Because of this, buying BTC should already be a priority for those who desire to protect themselves in the rough financial waters that are approaching.
Should the BTC End Users Worry about Brexit?
Currently, a lot of active BitCoin digital wallets are located on the territory of the EU. The referendum and the surrounding events will most likely not hamper their BTC dealings in any way. In the same region, all those who use BitCoin to bet online or to enjoy E-Sports in this fashion have nothing to worry about in regards to this event.
This idea even covers the chance of the UK really exiting the EU and the upheaval that will follow this event. Here, the true strength of a global digital currency which is not nation-based comes into play: by staying independent from the markets and fiat currencies, the value of BTC can only rise as investors look for a safe haven.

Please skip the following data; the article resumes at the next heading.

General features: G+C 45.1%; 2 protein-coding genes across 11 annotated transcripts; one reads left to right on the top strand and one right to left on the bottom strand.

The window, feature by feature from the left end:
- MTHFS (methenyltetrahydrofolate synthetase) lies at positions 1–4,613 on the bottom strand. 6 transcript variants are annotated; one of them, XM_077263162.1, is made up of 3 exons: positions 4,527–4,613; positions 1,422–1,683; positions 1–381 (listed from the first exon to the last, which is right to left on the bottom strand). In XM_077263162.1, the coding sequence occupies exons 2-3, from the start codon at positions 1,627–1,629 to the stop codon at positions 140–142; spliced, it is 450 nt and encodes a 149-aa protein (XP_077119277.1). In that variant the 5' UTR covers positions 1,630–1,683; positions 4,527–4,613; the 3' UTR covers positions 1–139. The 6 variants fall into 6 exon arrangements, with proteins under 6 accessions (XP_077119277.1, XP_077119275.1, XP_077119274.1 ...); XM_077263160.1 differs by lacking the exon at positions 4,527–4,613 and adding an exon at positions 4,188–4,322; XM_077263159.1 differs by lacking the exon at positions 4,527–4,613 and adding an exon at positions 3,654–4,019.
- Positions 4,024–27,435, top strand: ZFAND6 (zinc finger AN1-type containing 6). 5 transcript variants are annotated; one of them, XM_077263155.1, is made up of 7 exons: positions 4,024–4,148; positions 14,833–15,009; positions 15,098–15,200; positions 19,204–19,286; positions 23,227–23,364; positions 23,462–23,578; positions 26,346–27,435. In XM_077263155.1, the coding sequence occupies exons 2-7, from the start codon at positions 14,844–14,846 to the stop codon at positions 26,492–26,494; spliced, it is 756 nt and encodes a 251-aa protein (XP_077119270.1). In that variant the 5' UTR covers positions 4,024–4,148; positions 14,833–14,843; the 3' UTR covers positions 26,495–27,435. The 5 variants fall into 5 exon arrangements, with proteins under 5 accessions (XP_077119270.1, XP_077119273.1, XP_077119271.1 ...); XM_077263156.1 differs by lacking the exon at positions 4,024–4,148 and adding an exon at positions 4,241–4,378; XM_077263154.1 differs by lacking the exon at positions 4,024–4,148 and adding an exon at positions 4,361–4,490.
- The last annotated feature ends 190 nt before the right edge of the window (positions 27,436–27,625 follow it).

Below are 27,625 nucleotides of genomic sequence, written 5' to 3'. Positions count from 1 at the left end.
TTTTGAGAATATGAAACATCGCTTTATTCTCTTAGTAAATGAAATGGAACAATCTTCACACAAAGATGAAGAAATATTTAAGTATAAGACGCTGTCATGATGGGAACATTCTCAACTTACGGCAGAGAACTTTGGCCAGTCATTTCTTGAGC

For ordinary users, the potential jump in prices means only that they can profit more from a sell-off of their BTC. Others who want to hold onto their digital currency might end up a lot better than, for example, those who possess large Euro savings.
The summer of Instability
As Britain decides should it stay or should it go the BitCoin community can rest assured that their currency will definitely remain isolated from the fallout. On the other hand, unlike the volatility in the Far Eastern markets which allowed BitCoin to profit substantial in the past, there are no clear indications that this can happen in Europe as well.
Because of the fact that the UK is outside of the Eurozone, its decision on Brexit will not impact either its currency or the Euro as it might in the case of a country inside of the shared currency. But, no matter if the UK says yes or no to the Brexit, the confidence in the EU will continue to slide down. While this instability is a problem for the traditional currencies, for BitCoin, it is an opportunity.
Thanks to this instability, BitCoin will most likely continue to gradually rise in popularity in the EU zone, even though this will happen as a result of a pragmatic view that funds should be spread out to minimize risk.